Where do I begin on this one? How can you write a review for a film that opens with a girl, covered in blood, masturbating, while bleeding from her mouth and ears? This is just how crazy this film gets. Originally a short film by the same name, Richard Bates Jr.’s debut feature film is a classic gem added to the genre.
Starring Annalynne McCord as Pauline, an eighteen year old outcast, shun by her high school colleagues, repeatedly reprimanded by her professors, and almost constantly criticized by her mean, nagging, and downright obnoxious mother Phyllis (Tracy Lords). The teen, though academically a failure, has delusional ambitions of becoming a surgeon, led mainly by her rather disturbing fascination with blood. Her behavior is as described by her mother “sometimes downright sociopathic”, however she seems to express genuine affection towards her sister Grace (Ariel Winters), the sweetheart of the family who suffers from cystic fibrosis.
All throughout the film, grotesque vignettes are shown in the form of Pauline’s astoundingly perverse dreams. In her dreams, she is no longer the greasy haired, slouching girl with acne in her face, instead she’s the closest thing to a model. The erotic tone maintained in these dreams, as well as the copious amounts of blood found in them, show Pauline’s deeply damaged psyche, as in them, she is somewhat of a surgical goddess. Distorted as they may be, the sequences seen in the main character’s fantasies are both enigmatic and hypnotizing, retaining an avant-garde feeling to them that keeps the viewer from looking away. Of course, at this point it is needless to say that if you’re ever the tiniest bit squeamish about blood, then this is not the film for you.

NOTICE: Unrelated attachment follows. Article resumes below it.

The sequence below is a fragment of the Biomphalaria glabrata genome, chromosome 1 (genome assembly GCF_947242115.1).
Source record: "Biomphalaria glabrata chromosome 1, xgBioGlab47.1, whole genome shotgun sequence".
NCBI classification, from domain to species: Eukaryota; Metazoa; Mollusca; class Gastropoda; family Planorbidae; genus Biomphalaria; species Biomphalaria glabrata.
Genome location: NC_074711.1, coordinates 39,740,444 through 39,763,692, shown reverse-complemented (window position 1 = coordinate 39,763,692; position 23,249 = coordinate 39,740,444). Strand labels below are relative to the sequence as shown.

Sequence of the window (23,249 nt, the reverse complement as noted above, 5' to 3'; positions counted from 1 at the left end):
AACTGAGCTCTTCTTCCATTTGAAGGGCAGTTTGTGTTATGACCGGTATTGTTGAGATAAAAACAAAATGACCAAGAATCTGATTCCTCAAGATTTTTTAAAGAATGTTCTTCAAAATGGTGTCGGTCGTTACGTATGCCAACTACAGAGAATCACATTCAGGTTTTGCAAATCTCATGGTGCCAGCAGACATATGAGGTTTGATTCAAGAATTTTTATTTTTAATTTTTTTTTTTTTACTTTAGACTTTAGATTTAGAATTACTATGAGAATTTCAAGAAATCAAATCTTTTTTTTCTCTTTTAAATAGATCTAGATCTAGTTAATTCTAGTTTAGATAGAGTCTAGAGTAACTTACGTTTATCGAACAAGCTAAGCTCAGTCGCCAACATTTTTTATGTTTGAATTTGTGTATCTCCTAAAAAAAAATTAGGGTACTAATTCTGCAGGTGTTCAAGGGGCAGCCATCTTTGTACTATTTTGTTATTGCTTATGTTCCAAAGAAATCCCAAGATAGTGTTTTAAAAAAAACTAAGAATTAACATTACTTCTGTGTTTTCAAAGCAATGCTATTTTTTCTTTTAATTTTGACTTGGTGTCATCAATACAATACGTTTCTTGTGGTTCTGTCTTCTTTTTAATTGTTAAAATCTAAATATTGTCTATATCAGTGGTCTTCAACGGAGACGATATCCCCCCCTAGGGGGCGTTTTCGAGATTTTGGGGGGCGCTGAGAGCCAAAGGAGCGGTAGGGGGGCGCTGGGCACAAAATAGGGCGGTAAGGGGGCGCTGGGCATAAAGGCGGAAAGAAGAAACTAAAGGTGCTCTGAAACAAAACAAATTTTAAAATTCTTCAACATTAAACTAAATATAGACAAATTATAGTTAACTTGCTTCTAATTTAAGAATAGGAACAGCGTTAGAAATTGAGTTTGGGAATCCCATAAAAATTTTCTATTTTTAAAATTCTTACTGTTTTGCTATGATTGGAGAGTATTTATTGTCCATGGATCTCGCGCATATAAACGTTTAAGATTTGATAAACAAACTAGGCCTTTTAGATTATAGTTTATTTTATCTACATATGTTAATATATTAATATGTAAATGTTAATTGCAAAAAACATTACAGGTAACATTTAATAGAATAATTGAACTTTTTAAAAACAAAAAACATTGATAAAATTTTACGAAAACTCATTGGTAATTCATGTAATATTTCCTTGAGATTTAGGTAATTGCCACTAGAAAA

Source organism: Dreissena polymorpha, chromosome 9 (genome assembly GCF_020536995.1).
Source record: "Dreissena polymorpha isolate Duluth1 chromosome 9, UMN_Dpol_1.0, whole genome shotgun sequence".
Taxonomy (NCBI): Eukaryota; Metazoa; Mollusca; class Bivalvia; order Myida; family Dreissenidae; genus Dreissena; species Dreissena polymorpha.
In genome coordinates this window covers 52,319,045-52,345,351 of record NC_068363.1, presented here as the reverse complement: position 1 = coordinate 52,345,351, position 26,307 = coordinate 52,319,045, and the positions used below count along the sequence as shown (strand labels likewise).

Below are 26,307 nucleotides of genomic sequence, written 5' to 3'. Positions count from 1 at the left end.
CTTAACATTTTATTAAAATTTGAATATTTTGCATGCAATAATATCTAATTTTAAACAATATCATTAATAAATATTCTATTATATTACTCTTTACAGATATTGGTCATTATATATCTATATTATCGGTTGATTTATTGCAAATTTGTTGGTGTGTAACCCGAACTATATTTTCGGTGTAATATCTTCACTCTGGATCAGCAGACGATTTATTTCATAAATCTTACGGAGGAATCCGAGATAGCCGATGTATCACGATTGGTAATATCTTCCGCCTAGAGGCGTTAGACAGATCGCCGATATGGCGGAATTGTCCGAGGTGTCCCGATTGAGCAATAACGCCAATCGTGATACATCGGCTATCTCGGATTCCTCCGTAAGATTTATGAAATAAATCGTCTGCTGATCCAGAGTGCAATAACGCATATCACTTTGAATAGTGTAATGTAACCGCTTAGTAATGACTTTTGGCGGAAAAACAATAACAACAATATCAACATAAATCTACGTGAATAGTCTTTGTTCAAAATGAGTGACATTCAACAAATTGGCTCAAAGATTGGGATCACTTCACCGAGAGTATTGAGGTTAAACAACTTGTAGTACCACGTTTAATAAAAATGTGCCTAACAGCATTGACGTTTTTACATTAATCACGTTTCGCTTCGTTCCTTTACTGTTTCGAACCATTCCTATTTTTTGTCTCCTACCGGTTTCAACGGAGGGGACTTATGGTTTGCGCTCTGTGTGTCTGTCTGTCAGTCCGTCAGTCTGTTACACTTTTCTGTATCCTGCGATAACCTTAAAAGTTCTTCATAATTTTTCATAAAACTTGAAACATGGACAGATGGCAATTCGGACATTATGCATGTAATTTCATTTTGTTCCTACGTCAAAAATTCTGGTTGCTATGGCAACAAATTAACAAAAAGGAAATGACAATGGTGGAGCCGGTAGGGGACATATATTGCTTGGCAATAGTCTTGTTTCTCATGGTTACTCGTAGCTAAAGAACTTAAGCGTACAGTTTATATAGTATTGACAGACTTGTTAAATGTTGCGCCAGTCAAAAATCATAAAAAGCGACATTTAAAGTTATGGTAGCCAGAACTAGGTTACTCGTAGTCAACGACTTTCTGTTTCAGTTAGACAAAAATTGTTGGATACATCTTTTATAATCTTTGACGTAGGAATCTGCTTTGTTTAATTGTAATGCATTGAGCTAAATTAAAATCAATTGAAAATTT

Whether intentionally or not, Excision shines a light on psychological disorders going untreated. Pauline’s mother, refuses to send her daughter to a psychiatrist due to the high cost, instead, and as a result of the mother’s religious background, Pauline is sent to visits to the reverend of their local church (John Waters), which are unsurprisingly useless. Had their been a form of actual therapeutic interference in the life of Pauline, could the gruesome finale have been avoided ? that’s up to the viewer to decide.